******MATCH THE ARTIST PICTURES WITH UPCOMING CONCERTS ******
When my older daughter would come home from her brainwashing sessions at college, she would argue with me about the art and music classes that she took. “Art doesn’t have objective standards. You can’t judge music or paintings.” She would then go on to describe all of these paintings or pieces of music that “can’t be judged be a set of rules because they’re just the impressions of the creator.”
Well, after finally graduating and going through my deprogramming process (as well as getting a real job in the real world) she has come around to the truth. YES, there IS an OBJECTIVE criteria for music, and many of you reading this may frown and shake at the thought, but who are we, after 2000+ years of Western Civilization, to alter what the masters of our culture have decreed?
You see, that is why I love the annual TOP TEN list. The journalists in the adjoining column have to use their palates and list what they thought were the “best” or “most significant” musical entities of the past year. The sages of the ages used three simple criteria for determining if something was deemed to be “good art.” Simply, they are 1) Beauty 2) Truth and 3) Craft.
What does that mean? Well, think of some piece music you’re listening to. A truly great piece of music, such as Ellington’s “Concerto For Cootie” has all three: the music is gorgeous, it has a theme that resolves itself and is performed with acuity. Some pieces have Craft and Truth, but there is no beauty to it. OK, fine. Most
material today in modern jazz is simply Craft, while “smooth jazz” focuses merely on beauty, and anyone who has gone on a date knows that beauty by itself only takes you so far. Eventually you need a little truth and craft in the mix. (Of course, with my wife I got all three!)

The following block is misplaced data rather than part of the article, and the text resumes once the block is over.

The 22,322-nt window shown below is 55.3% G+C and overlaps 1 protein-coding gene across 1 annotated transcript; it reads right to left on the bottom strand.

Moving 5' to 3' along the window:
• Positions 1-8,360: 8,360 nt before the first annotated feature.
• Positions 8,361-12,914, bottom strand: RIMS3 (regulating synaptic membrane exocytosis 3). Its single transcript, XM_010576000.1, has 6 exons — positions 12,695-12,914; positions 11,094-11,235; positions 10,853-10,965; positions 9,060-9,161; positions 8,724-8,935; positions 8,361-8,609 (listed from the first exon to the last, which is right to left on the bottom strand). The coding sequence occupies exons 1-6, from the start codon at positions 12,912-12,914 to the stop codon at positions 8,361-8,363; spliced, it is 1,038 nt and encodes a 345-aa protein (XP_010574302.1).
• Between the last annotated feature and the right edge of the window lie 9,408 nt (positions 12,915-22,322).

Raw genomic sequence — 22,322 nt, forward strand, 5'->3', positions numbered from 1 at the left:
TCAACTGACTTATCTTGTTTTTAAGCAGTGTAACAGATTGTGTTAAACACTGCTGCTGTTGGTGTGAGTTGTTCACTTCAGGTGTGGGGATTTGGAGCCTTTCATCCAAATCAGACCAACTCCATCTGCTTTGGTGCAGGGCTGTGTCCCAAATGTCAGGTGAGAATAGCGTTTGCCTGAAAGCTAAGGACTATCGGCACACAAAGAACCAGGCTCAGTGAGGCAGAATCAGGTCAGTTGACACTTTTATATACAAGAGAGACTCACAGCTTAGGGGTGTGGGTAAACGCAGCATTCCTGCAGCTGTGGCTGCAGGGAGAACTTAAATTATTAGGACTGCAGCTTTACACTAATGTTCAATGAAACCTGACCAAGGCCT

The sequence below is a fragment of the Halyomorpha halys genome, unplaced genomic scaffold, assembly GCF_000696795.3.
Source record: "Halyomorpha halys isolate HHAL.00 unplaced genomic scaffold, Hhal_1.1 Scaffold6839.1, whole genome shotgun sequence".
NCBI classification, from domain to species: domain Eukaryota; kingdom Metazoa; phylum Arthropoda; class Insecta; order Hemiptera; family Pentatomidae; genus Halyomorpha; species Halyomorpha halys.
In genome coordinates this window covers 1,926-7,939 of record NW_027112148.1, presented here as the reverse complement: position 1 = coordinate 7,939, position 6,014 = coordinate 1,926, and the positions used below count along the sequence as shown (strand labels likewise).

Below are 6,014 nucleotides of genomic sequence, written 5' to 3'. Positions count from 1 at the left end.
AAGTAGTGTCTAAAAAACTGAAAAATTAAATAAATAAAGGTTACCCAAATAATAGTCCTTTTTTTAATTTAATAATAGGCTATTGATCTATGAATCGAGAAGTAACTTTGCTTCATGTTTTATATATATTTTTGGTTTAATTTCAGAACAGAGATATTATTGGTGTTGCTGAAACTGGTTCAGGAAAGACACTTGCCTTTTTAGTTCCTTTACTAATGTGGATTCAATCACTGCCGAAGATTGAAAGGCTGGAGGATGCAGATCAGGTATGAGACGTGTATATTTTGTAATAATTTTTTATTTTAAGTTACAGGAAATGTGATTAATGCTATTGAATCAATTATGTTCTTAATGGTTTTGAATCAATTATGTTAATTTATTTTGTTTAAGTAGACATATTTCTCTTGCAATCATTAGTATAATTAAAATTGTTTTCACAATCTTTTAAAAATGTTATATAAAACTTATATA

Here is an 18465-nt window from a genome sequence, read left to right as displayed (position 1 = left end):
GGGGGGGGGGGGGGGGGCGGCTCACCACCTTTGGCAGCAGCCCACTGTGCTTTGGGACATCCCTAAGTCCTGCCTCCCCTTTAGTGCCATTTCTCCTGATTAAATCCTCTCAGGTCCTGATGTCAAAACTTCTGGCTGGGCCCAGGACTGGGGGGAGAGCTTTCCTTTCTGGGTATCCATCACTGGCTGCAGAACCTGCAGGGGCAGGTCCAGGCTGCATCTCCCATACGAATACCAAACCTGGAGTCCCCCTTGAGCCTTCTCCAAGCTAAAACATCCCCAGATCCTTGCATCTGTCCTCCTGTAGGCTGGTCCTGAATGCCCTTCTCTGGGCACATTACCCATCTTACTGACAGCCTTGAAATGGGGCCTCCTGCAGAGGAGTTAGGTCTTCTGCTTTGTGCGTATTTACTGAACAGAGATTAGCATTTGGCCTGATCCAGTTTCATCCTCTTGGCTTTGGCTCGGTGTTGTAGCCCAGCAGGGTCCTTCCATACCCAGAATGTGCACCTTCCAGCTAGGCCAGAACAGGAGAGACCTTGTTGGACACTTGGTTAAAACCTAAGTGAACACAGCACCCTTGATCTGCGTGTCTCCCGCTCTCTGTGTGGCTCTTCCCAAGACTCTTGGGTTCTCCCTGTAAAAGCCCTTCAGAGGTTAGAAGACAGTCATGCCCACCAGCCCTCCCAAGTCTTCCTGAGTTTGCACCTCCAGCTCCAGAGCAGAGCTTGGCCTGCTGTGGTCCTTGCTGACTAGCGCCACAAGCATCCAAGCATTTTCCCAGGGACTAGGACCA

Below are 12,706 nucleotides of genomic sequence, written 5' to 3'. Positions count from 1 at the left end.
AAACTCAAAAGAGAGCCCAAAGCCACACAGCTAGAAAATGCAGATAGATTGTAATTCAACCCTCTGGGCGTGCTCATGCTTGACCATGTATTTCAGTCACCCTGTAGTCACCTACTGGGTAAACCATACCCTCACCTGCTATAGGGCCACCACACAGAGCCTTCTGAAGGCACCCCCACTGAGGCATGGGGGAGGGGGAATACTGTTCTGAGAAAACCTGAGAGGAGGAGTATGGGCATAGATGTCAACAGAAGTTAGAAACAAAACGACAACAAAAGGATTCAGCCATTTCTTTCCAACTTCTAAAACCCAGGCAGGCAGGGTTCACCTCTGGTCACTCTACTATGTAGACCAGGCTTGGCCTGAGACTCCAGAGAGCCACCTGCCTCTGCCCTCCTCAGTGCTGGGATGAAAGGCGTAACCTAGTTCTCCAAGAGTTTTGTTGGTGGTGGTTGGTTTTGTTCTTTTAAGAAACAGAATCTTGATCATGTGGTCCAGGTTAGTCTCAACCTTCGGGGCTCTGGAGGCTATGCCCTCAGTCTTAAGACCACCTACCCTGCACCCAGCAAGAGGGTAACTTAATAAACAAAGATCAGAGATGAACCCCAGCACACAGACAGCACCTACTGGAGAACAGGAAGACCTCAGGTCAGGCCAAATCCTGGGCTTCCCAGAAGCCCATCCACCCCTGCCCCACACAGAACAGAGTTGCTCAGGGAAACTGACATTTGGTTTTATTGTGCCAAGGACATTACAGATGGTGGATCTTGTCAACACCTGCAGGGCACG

Think about the artists that you like. What is it you like about them? Who told you about them? That is what we journalists do. We scour the world looking for music that emphasizes all three and then pass our culled findings on to you. That is how I got into jazz. I would read articles by Nat Hentoff and Leonard Feather in order to figure out who I should spend my time listening to. I then went on to other articles and books and made a list of all of the albums that were repeatedly recommended. Ah!
The first time I heard Blues and the Abstract Truth by Oliver Nelson! Sometimes, you simply get into a conversation with someone and they convince you to get an album because you both like the same material. In a New Orleans bar during a Super Bowl, I still recall the boisterous bartender pointing his finger at me with “Ya gotta get ‘Go’ by Dexter Gordon, man.” I did, while I never saw him again, I think of him every time I think of that lonely sax opening on “Cheese Cake.”
This doesn’t just apply to music; it applies to all forms of life. One of my best friends gave me Mere Christianity by CS Lewis and made me want to read everything the scholar ever touched. One of my patients turned me on to the sermons of Charles Haddon Spurgeon and after reading him wondered why I had been wasting all of my previous life. Same with my sisters first boyfriend who told me to watch the then-new TV show called “Star Trek.” Beauty, Truth and Craft. You know it has all three because you feel obligated to share it with someone else. That is the OBJECTIVE truth
***FEEL FREE TO GIVE FEEDBACK***
Here’s the latest…
Thank you so much for your wonderful review in hope to see you real soon. Take care and be well,
Dear Mr. Harris,
I was at the show that night and I totally agree with your review written about the Ruben Reza performance.
The guitar work and band performed magnificent with real nice tones and dynamics. At times the audience were dancing on their feet and while sitting down.The entire show was exciting! Thank you